Saturday, August 13, 2016


At the end of July I went to Borrego Springs to attend a Night Sky Photography Workshop conducted by Dennis Mamana, a professional photographer and astronomer who now lives in Borrego Springs.

It was a hot weekend in the desert. The temperature outside on Saturday reached 108˚F. We started with a day of lectures and seeing examples of work by Dennis indoors in an air conditioned room. We learned a bit of the cautions to take at night when out photographing - rocks to stumble over, snakes that may be out, cacti to walk into, etc. We also learned few tricks for composing such as pushing the ISO way up and then viewing the resulting picture on the LCD screen before actually taking the picture at the desired settings. The air conditioning went out around mid-day and it got up to the high 80's and maybe into the 90's  in our meeting room.  Thankfully I had been recently introduced to a cooling towel. (A cooling towel is a short towel made of a synthetic material which when wet or damp helps to keep you cool. You put it around your neck, and if there is any air movement, the evaporation from the towel helps to keep you cool.) I would occasionally wet it with the cool water from the water cooler, and it did a good job of keeping me very comfortable.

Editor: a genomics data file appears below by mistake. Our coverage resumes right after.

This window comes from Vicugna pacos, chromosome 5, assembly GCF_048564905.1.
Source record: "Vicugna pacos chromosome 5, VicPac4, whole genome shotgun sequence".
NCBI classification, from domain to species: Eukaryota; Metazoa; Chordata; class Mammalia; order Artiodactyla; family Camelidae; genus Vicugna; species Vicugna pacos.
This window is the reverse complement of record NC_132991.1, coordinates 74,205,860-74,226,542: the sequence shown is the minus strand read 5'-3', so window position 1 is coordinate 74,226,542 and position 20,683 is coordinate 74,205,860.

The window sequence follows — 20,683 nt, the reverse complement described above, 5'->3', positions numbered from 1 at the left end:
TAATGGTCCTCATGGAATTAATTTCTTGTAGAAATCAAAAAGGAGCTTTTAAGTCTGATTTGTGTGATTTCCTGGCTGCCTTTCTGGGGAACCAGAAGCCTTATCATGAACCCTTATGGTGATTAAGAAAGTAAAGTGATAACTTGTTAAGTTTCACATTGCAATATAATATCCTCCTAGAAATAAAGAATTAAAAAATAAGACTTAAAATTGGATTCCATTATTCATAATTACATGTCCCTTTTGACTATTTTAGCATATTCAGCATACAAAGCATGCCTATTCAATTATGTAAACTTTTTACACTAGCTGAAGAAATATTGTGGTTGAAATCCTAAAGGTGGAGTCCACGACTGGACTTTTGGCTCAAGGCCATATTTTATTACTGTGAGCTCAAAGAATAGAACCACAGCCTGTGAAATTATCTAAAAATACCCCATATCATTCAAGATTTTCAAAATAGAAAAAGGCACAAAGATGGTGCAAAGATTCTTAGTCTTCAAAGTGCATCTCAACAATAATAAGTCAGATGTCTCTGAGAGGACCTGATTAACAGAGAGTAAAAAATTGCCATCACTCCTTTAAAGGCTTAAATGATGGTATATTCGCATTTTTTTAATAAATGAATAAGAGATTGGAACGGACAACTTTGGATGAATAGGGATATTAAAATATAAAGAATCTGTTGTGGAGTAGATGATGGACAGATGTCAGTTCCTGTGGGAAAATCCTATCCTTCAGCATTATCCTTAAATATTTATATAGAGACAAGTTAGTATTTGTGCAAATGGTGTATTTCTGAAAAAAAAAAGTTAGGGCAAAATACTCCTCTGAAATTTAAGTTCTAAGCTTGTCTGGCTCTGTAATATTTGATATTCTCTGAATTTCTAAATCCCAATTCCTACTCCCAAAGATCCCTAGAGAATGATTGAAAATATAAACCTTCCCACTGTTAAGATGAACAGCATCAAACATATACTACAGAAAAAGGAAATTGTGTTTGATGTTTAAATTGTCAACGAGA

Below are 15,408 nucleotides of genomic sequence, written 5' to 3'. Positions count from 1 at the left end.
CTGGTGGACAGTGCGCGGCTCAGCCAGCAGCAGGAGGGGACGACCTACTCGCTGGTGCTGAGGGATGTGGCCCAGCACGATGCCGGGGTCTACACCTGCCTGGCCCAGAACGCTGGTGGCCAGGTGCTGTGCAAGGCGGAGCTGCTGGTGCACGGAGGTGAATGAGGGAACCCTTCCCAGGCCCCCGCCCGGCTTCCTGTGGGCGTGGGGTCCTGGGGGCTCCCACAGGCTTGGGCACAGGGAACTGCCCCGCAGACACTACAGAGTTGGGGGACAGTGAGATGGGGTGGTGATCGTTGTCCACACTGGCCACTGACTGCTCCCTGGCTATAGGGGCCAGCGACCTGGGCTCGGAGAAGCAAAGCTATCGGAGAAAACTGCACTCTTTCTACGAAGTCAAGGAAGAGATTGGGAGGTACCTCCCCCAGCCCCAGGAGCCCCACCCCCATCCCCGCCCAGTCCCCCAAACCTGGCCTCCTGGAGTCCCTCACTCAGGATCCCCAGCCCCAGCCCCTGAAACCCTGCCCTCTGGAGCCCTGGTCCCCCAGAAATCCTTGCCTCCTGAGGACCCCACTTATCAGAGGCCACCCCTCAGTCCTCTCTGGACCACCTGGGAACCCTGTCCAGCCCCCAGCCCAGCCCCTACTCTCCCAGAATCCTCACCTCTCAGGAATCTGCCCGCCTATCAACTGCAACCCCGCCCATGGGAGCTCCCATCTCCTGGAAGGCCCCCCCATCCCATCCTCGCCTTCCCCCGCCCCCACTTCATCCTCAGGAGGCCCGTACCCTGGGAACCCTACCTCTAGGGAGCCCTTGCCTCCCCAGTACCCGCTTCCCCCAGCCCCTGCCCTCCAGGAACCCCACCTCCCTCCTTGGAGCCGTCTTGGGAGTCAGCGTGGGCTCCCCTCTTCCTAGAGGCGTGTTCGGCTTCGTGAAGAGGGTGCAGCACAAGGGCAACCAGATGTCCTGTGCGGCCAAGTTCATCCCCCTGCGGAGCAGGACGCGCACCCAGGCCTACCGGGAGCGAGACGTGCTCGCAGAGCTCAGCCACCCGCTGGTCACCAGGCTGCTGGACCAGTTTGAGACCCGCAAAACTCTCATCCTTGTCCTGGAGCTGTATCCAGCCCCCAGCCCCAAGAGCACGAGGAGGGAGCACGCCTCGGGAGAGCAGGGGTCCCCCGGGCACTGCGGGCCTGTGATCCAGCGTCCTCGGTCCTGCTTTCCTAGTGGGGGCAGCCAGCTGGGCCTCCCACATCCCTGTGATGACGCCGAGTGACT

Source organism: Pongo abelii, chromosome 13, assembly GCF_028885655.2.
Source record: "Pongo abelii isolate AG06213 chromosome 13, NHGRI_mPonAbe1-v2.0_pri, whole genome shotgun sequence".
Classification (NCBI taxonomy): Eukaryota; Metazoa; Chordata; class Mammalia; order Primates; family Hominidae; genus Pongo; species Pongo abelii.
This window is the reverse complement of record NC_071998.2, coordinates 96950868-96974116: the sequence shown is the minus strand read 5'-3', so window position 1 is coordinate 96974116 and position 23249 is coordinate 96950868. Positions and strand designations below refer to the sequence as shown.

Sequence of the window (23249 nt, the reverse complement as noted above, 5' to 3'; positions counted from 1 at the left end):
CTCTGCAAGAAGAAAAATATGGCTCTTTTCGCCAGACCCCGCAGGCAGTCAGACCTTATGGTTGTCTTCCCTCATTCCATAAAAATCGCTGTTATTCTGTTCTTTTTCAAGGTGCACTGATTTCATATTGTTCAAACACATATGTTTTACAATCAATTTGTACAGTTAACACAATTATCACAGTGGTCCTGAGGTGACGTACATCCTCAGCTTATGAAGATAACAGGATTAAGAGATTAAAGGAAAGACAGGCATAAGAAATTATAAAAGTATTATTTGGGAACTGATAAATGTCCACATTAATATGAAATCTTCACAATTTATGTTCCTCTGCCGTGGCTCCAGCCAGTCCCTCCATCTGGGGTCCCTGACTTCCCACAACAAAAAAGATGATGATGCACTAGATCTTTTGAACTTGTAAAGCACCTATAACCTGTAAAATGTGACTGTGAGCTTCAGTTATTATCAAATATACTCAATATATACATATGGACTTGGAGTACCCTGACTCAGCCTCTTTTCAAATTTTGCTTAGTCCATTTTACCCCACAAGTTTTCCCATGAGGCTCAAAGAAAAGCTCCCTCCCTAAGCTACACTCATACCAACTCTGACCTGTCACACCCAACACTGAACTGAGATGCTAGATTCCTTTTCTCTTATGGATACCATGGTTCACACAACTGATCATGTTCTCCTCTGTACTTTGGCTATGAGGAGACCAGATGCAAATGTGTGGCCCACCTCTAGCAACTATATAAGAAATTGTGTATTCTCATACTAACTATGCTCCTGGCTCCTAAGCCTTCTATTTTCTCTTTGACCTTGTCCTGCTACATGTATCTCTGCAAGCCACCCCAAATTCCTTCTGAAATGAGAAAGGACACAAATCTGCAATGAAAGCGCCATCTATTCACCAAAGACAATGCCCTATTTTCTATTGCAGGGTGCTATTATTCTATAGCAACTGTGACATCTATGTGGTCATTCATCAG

In the evening we met for dinner at Carlee's before heading off to explore the night sky with our cameras. we swapped photo trip tales and got to know each other a little more. We had one lady who had come from Phoenix, and a couple of gents from the L. A. area. My friend, Lin, had joined me and we enjoyed a very good dinner of bbq'd ribs, coleslaw, and sweet potato fries.

After dinner, Dennis led us off to some of the metal sculptures of Ricardo Breceda. There were several statues in an area of about a 200 yard radius for us to choose from. We were able to get the lay of the land before it got dark, thankfully. After dark we relied on red lens flashlights to get around.

We photographed the Milky Way in different configurations with the figures in the foreground. Sometimes the statues were lit by tail lights, and at other times people painted them with flashlights. This technique takes a bit of practice to get the intensity of the light right as well as the painting smooth.
Ocotillo and Monster

Sparing Dinosaurs

Spewing Stars

Dinosaurs Sparing
I also experimented with a star trail. I did this in the film days by just opening the shutter and leaving it there for an hour or two, or even 20 minutes. I actually have one that is several hours long. I went to bed for part of the time. Today with digital cameras one takes multiple exposures ever 20 seconds or more and then stack the images together and create the star trail. The reason for the multiple exposures is that the digital camera will create too much noise if the camera is left on for too long and the sensor heats up. My star trail was only about 7 minutes in length with each shot being about 15 seconds long.  it gave me practice and I learned how to use the software to create the trail effect.

7 Minute Star Trail


  1. These shots are amazing and the sculptures are a perfect foreground for the night sky.

  2. Wow, very nice Nancy! Thanks for sharing the tips on night photography too.